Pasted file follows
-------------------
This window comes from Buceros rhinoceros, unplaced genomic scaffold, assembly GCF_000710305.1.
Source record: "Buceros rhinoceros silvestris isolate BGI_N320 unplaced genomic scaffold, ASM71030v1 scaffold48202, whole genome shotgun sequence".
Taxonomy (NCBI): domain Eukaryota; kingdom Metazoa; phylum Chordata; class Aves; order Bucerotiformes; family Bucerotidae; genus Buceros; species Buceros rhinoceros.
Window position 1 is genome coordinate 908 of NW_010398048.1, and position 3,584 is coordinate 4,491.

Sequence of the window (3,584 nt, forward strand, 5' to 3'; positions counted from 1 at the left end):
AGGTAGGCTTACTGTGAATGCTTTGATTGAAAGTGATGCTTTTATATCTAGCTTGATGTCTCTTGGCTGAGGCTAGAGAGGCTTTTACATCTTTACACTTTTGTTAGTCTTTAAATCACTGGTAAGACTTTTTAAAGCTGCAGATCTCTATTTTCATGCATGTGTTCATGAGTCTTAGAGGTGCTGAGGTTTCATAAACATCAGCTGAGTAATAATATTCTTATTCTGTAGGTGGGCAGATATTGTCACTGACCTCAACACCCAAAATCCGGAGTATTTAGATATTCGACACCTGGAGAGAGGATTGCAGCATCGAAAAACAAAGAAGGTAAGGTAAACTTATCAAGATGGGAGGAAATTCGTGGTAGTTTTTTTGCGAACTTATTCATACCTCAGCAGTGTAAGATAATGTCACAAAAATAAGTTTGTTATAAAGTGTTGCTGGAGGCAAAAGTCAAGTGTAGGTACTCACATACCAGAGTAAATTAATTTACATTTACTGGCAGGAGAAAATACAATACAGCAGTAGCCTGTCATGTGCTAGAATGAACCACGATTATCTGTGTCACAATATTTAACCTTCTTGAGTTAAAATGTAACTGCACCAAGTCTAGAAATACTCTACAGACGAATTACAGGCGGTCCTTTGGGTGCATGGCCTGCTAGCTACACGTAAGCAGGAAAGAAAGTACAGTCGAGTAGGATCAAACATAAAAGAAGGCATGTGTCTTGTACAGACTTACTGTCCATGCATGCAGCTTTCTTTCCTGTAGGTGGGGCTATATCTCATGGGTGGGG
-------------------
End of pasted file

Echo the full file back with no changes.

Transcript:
This window comes from Buceros rhinoceros, unplaced genomic scaffold, assembly GCF_000710305.1.
Source record: "Buceros rhinoceros silvestris isolate BGI_N320 unplaced genomic scaffold, ASM71030v1 scaffold48202, whole genome shotgun sequence".
Taxonomy (NCBI): domain Eukaryota; kingdom Metazoa; phylum Chordata; class Aves; order Bucerotiformes; family Bucerotidae; genus Buceros; species Buceros rhinoceros.
Window position 1 is genome coordinate 908 of NW_010398048.1, and position 3,584 is coordinate 4,491.

Sequence of the window (3,584 nt, forward strand, 5' to 3'; positions counted from 1 at the left end):
AGGTAGGCTTACTGTGAATGCTTTGATTGAAAGTGATGCTTTTATATCTAGCTTGATGTCTCTTGGCTGAGGCTAGAGAGGCTTTTACATCTTTACACTTTTGTTAGTCTTTAAATCACTGGTAAGACTTTTTAAAGCTGCAGATCTCTATTTTCATGCATGTGTTCATGAGTCTTAGAGGTGCTGAGGTTTCATAAACATCAGCTGAGTAATAATATTCTTATTCTGTAGGTGGGCAGATATTGTCACTGACCTCAACACCCAAAATCCGGAGTATTTAGATATTCGACACCTGGAGAGAGGATTGCAGCATCGAAAAACAAAGAAGGTAAGGTAAACTTATCAAGATGGGAGGAAATTCGTGGTAGTTTTTTTGCGAACTTATTCATACCTCAGCAGTGTAAGATAATGTCACAAAAATAAGTTTGTTATAAAGTGTTGCTGGAGGCAAAAGTCAAGTGTAGGTACTCACATACCAGAGTAAATTAATTTACATTTACTGGCAGGAGAAAATACAATACAGCAGTAGCCTGTCATGTGCTAGAATGAACCACGATTATCTGTGTCACAATATTTAACCTTCTTGAGTTAAAATGTAACTGCACCAAGTCTAGAAATACTCTACAGACGAATTACAGGCGGTCCTTTGGGTGCATGGCCTGCTAGCTACACGTAAGCAGGAAAGAAAGTACAGTCGAGTAGGATCAAACATAAAAGAAGGCATGTGTCTTGTACAGACTTACTGTCCATGCATGCAGCTTTCTTTCCTGTAGGTGGGGCTATATCTCATGGGTGGGG